Under joint proposals by the Federal Reserve, FDIC and OCC, banks will soon be subject to new regulatory capital requirements. Originally, the proposed rules were intended to take effect as of January 2013, but on Nov. 9, 2012, the agencies issued a joint statement advising bankers that the effective date would likely be delayed. This will give banks and thrifts more time to integrate the new requirements.
The proposals generally follow the Basel III International Accord, which established global regulatory standards for capital adequacy and liquidity. Although they were designed for “internationally active” banks, many of the proposed requirements apply to all banks, including community banks.
The proposed rules are complex and may be revised before they’re finalized. In general, however, they’ll increase the quality and minimum quantity of capital for most banks, and include a requirement that more capital be held in the form of common stock or other common equity.
According to the Federal Reserve, most community bank holding companies that meet current regulatory capital requirements would also meet the new requirements. And for those that don’t, the proposed rules include a transition period that would phase in the new requirements over six years.
For community banks that want to get a sense of the potential impact, federal regulators have created a Basel III “calculator,” available at http://www.fdic.gov/index.html. Although banks can’t rely on the calculator as an indicator of their actual regulatory capital ratios, it will give them a general idea of what to plan for.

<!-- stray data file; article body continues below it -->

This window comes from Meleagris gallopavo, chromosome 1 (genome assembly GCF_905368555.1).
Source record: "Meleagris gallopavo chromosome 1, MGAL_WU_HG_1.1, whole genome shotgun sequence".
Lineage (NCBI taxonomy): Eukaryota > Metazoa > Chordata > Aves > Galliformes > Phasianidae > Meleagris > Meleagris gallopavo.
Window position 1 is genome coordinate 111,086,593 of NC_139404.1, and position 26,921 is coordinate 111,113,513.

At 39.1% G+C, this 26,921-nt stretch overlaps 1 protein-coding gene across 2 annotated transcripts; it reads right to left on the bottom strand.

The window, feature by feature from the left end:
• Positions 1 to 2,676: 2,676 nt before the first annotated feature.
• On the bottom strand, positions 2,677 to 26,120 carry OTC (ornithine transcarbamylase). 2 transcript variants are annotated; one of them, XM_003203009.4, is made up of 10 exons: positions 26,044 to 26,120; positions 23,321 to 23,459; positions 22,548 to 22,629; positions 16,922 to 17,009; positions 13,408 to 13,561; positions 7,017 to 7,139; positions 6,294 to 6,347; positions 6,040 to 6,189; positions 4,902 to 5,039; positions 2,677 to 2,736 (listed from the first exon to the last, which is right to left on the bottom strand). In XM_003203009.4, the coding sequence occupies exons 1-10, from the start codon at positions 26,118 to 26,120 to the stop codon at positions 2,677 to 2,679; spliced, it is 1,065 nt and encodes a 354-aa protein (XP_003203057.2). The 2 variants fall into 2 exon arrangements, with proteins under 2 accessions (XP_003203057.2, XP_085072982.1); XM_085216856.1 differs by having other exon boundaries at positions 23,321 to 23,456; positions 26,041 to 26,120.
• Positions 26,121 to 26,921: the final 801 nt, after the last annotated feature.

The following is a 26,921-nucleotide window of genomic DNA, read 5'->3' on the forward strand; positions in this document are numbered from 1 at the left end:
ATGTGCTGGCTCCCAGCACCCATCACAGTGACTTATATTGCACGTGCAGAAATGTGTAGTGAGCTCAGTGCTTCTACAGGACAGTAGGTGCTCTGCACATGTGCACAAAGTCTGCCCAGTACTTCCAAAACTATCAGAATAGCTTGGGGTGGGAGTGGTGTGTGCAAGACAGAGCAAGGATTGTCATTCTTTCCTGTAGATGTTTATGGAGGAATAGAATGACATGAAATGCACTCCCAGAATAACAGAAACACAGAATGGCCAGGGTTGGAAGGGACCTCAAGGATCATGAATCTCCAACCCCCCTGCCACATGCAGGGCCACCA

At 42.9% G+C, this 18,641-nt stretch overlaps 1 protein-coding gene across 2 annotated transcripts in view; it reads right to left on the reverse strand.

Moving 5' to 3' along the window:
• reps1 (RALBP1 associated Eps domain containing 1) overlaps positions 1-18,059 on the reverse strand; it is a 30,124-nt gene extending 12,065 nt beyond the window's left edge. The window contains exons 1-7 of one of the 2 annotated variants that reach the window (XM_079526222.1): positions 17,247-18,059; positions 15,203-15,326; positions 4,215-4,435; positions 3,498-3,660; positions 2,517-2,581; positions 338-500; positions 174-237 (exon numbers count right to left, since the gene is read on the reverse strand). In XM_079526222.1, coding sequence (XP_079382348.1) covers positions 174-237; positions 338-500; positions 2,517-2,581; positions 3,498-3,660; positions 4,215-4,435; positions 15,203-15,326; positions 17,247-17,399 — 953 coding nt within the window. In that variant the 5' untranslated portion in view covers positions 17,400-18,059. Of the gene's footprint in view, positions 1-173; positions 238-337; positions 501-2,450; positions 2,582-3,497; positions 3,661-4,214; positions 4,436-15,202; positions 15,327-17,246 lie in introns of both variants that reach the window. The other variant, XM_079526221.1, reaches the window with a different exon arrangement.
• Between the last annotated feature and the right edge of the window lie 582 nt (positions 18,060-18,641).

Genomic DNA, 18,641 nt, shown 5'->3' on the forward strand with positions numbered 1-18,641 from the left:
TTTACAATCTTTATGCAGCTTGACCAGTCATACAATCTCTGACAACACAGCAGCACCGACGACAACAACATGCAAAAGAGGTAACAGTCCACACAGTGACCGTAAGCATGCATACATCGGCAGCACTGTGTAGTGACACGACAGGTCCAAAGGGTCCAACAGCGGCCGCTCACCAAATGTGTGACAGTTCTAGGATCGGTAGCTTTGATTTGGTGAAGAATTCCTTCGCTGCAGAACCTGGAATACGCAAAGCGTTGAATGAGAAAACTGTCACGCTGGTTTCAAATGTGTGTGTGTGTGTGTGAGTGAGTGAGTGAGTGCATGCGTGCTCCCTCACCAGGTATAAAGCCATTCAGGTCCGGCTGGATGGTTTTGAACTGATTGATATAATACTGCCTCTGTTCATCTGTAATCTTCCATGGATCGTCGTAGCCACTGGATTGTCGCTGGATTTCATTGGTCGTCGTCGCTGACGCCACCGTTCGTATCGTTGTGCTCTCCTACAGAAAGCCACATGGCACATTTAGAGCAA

Guidance on hard-to-value assets
Recently, the OCC published a handbook on managing unique and hard-to-value assets held in fiduciary or custody accounts. These assets may include real estate, closely held businesses, mineral interests, loans and notes, life insurance, tangible assets and collectibles. They can increase a bank’s risk because they often require special management expertise, present valuation challenges and are subject to special ownership rules.
The handbook reviews the various operational, compliance, strategic and reputation risks associated with these assets, and describes techniques banks can use to mitigate these risks. You can find it here.
Regulatory calendar available
To help community banks keep abreast of changes in federal banking laws, regulations and supervisory guidance, the FDIC has developed a regulatory calendar. It includes notices of proposed, interim and final rulemakings, along with key dates, such as comment periods for proposed rules and effective dates for final rules.
You can view the calendar at:
For more information contact Scott Deters at [email protected]